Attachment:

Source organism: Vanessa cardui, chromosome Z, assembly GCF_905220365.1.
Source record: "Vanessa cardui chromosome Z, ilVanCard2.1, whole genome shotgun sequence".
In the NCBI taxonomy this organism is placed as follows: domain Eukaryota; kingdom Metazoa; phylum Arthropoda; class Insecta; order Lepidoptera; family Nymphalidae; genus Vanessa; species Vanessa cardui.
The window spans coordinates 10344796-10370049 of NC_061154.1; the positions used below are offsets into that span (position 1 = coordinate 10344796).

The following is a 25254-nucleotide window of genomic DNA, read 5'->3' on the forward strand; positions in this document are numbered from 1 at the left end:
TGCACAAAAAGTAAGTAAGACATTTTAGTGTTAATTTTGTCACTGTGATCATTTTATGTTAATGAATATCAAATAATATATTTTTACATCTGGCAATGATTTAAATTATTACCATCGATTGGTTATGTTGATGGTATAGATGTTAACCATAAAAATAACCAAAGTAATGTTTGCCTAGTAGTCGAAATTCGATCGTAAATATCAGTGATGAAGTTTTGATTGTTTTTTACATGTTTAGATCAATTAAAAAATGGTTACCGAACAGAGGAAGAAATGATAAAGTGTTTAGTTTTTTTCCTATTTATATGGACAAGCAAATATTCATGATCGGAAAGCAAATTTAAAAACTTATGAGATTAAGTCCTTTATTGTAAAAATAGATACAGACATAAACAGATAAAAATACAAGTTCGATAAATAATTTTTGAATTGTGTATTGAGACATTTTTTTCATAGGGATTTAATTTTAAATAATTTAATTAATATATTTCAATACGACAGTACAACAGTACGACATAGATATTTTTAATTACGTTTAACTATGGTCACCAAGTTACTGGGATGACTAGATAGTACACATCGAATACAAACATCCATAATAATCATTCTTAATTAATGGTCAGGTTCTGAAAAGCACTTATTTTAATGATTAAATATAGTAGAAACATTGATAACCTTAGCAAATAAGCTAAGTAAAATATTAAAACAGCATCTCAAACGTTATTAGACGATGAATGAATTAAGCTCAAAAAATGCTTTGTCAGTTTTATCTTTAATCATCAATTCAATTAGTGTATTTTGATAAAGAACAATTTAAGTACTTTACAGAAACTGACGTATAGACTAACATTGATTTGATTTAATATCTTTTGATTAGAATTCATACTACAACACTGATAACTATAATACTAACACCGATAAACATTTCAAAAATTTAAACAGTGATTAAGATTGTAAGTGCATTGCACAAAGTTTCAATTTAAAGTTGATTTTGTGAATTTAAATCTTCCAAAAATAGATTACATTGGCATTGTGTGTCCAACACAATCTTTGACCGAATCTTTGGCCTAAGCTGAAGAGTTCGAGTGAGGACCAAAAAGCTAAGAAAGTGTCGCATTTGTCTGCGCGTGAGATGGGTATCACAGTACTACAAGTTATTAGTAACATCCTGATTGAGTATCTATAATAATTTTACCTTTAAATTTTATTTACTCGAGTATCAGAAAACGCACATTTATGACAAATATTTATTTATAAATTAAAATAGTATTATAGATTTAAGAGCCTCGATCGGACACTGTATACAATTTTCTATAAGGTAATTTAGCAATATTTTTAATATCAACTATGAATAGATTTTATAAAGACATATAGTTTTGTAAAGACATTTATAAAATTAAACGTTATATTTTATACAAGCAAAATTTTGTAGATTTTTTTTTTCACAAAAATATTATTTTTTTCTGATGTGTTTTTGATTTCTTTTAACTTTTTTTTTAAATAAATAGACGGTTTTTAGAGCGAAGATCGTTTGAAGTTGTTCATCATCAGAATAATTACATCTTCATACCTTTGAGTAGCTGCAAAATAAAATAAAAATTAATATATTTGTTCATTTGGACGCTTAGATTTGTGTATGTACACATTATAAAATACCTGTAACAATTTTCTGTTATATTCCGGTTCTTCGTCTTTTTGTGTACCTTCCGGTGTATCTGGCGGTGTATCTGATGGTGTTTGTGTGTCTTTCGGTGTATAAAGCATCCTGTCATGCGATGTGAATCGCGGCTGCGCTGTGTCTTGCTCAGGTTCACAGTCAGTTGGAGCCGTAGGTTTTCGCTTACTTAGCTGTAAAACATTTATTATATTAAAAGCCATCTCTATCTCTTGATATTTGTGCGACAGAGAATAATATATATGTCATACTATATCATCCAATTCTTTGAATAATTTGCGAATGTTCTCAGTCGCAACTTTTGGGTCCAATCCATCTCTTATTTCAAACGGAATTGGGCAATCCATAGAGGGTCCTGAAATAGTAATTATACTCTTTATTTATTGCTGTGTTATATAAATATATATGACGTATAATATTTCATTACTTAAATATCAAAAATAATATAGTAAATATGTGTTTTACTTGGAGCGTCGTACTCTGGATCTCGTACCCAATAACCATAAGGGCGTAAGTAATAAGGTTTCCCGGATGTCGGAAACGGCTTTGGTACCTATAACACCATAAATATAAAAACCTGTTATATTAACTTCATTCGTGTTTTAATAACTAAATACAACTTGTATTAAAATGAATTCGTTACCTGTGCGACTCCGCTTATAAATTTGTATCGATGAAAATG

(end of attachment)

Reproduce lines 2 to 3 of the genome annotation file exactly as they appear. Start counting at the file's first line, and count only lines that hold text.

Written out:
Source record: "Vanessa cardui chromosome Z, ilVanCard2.1, whole genome shotgun sequence".
In the NCBI taxonomy this organism is placed as follows: domain Eukaryota; kingdom Metazoa; phylum Arthropoda; class Insecta; order Lepidoptera; family Nymphalidae; genus Vanessa; species Vanessa cardui.